For a Brita filter:
Spray the pitcher and cap with vinegar and water solution and let them sit for 30 minutes. Then wash them in warm soapy water, allow them to air dry and replace the cartridge.
Whole-House Tank Filters
Tank filters are less likely to harbor mold, but they’re also tougher to clean.
- Discard the media.
- Fill the tank with a bleach or vinegar and water solution.
- Let it sit for an hour while you scrub the other parts.
- Rinse the tank and let it air dry.
- Refill the tank — preferably with bacteriostatic media.
Mold in water softeners is uncommon because fewer species can live in salt water. Still, if you go on vacation for a few weeks and your system doesn’t backwash, you could come home to a nasty surprise. Thankfully, most softeners are easier to clean than filters.
Just pour a cup of bleach into the brine tank — use two cups in jumbo systems. Close the lid and regenerate the unit. That’s all it takes.
Not all models support this so-called “bleach cycle” — bleach, like chlorine, can damage some resins. And a few manufacturers require a specialty cleaner. Most softeners can handle an occasional treatment but always refer to your owner’s manual or risk voiding the warranty.
To clean moldy water pipes:
- Pour one cup of baking soda down your kitchen and bathroom sink drain.
- Let it sit overnight.
- The next morning, follow up with two cups of white vinegar — the mixture will create foam.
- When the foaming stops, pour a half-gallon of hot but not boiling water down the drain.
For persistent mold issues, repeating the process may help. But mold in some plumbing systems can be so entrenched that it requires professional cleaning. Water heaters and storage tanks should be drained and treated separately.
Recurring Mold Problems
Most recurring problems result from a faulty well or mold in your plumbing system. But if your pipes are clean and your well is in good repair, your well water source may be contaminated.
Drinking water contaminated with fungi will continually seed your plumbing system with mold. It’s impossible to get rid of without treating your water. What are your options?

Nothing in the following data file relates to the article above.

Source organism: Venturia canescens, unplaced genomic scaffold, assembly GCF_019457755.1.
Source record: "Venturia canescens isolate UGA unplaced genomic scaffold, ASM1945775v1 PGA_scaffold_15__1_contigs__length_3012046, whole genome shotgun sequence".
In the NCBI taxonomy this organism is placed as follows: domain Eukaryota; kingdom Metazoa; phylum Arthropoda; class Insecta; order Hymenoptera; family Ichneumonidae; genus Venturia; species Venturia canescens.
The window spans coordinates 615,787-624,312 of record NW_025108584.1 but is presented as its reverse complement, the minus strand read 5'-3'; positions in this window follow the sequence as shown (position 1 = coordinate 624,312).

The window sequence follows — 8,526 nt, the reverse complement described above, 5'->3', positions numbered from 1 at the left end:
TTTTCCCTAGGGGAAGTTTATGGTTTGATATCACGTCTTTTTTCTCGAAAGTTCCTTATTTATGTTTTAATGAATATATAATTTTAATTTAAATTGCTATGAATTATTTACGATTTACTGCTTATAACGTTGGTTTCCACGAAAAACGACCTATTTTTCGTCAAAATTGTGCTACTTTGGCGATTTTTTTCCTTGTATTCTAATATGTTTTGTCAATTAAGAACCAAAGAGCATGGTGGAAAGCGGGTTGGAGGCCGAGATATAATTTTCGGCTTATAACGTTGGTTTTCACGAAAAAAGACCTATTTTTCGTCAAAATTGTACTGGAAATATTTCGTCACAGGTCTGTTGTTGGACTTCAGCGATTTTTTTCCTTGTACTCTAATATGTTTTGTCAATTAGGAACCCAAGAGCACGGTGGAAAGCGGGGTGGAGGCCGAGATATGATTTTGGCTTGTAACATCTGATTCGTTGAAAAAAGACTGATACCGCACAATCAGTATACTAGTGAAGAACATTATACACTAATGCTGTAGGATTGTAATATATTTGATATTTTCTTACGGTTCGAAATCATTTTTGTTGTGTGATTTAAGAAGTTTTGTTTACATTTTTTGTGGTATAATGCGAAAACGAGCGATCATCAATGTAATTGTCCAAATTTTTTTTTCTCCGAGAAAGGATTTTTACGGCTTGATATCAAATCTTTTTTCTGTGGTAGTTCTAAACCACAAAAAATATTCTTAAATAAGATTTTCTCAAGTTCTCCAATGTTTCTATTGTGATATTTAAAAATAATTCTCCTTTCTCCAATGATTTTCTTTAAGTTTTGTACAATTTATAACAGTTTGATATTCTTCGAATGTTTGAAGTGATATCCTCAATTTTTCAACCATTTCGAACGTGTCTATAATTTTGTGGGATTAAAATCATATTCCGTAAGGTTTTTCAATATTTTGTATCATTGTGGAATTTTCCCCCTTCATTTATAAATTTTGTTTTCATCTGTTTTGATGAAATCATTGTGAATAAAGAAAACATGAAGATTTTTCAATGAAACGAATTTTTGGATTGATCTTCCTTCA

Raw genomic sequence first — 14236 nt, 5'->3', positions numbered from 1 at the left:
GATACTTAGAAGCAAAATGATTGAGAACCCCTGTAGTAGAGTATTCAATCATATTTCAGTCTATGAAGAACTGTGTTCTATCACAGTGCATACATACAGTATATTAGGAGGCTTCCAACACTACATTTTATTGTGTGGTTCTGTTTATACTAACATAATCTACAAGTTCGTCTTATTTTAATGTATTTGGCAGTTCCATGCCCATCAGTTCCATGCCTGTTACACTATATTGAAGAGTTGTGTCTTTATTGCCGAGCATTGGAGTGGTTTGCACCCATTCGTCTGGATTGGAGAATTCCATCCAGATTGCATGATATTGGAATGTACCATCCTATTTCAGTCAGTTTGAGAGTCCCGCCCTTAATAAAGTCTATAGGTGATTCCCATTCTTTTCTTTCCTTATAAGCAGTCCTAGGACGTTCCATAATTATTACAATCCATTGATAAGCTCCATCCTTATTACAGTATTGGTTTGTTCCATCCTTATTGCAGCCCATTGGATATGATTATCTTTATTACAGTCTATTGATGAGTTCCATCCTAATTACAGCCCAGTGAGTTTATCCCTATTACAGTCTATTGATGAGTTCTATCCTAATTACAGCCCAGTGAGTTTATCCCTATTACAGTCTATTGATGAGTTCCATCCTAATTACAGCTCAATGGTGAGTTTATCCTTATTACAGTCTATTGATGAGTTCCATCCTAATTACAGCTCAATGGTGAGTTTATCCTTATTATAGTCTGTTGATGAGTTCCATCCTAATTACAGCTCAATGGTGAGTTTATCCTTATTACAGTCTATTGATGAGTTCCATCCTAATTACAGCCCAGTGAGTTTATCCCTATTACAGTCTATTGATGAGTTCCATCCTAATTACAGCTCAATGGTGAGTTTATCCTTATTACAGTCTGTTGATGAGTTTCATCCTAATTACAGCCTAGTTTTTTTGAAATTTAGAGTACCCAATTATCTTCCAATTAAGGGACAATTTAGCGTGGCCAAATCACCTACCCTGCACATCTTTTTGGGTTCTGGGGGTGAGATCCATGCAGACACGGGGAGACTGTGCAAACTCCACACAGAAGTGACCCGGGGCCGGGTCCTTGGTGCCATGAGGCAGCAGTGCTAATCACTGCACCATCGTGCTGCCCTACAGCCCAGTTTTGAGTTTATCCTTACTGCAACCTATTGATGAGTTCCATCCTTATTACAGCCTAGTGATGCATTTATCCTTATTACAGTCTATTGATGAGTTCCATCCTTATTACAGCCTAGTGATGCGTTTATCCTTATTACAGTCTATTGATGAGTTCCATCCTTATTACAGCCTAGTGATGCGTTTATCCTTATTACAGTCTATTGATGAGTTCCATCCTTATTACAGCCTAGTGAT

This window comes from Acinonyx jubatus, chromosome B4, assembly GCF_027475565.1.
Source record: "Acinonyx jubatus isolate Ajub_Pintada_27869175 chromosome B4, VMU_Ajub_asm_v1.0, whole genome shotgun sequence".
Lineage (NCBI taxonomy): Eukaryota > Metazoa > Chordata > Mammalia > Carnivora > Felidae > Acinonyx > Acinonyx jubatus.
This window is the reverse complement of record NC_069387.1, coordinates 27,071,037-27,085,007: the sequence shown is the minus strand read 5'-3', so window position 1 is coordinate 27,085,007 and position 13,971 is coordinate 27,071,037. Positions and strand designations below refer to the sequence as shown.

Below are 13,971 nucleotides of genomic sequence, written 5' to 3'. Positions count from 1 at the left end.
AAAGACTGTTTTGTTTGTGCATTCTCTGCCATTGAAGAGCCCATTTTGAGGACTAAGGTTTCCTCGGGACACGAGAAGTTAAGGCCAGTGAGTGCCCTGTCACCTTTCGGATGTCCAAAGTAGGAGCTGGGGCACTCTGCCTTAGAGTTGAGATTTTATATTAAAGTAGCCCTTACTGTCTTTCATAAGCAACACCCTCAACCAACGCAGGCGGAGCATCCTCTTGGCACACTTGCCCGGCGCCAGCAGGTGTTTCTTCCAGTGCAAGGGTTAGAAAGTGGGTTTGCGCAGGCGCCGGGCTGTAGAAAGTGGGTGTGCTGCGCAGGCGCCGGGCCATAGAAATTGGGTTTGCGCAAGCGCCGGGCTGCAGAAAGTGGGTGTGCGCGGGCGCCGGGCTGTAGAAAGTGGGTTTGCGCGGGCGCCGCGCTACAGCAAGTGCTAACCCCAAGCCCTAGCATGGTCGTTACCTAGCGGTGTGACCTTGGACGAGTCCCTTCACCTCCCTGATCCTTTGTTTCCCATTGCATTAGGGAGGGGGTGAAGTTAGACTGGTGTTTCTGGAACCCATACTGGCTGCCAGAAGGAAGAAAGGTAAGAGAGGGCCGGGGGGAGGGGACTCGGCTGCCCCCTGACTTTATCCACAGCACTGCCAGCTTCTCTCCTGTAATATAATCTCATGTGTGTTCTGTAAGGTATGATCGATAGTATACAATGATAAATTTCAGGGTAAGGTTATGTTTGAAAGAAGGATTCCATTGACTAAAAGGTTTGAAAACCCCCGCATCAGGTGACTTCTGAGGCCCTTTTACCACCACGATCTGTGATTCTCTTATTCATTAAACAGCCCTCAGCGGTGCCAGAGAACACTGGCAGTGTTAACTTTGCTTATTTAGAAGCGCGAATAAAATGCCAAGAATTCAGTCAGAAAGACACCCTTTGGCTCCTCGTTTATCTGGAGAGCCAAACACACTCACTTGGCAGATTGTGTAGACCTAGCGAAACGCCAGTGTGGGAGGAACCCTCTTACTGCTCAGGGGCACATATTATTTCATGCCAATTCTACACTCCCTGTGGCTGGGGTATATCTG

A home chlorinator adds small amounts of chlorine bleach to your incoming water supply. It kills nearly all microbes, including mold.
UV Light Filter
UV light scrambles the DNA of microorganisms so that they can’t reproduce. It prevents mold growth in your pipes.
The reverse osmosis process removes mold from cooking and drinking water. But who wants mold in their shower?
For home-wide protection, you can add a showerhead filter with KDF or buy a whole-house filter.
Whole-Home Carbon Filter with KDF
A carbon filter with KDF reduces mold, but it may not make your tap water completely mold-free. Combine it with a UV filter for double protection. Together, they get rid of mold and other contaminants from well and city water sources, improving the taste of your drinking water and food made with it.
Preventing Mold Growth in Water Filters
Maintaining your water filter is the single most important thing you can do to prevent mold. If you have a cartridge-based system, replace the filters regularly.
If you have a backwashing filter, go no more than seven days between backwash cycles. And consider adding KDF for mold control if it’s compatible with your existing media.
The best way to manage mold contamination is to prevent it. But if it does strike, taking quick action will save your filter and your health.